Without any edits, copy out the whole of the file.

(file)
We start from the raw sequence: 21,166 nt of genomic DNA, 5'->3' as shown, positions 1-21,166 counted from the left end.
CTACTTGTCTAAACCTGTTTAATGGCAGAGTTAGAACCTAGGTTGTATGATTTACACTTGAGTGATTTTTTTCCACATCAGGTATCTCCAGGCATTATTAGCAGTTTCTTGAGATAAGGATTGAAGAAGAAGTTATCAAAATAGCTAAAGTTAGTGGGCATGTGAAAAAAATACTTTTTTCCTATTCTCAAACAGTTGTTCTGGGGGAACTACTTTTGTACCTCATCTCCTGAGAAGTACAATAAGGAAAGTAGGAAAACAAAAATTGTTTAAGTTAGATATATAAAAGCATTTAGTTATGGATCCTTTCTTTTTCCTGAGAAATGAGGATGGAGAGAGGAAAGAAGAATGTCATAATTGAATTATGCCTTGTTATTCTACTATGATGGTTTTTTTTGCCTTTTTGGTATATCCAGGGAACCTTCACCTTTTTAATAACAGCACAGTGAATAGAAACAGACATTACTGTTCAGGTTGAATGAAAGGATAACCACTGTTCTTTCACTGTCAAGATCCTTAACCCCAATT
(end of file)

We start from the raw sequence: 21,166 nt of genomic DNA, 5'->3' as shown, positions 1-21,166 counted from the left end.
CTACTTGTCTAAACCTGTTTAATGGCAGAGTTAGAACCTAGGTTGTATGATTTACACTTGAGTGATTTTTTTCCACATCAGGTATCTCCAGGCATTATTAGCAGTTTCTTGAGATAAGGATTGAAGAAGAAGTTATCAAAATAGCTAAAGTTAGTGGGCATGTGAAAAAAATACTTTTTTCCTATTCTCAAACAGTTGTTCTGGGGGAACTACTTTTGTACCTCATCTCCTGAGAAGTACAATAAGGAAAGTAGGAAAACAAAAATTGTTTAAGTTAGATATATAAAAGCATTTAGTTATGGATCCTTTCTTTTTCCTGAGAAATGAGGATGGAGAGAGGAAAGAAGAATGTCATAATTGAATTATGCCTTGTTATTCTACTATGATGGTTTTTTTTGCCTTTTTGGTATATCCAGGGAACCTTCACCTTTTTAATAACAGCACAGTGAATAGAAACAGACATTACTGTTCAGGTTGAATGAAAGGATAACCACTGTTCTTTCACTGTCAAGATCCTTAACCCCAATT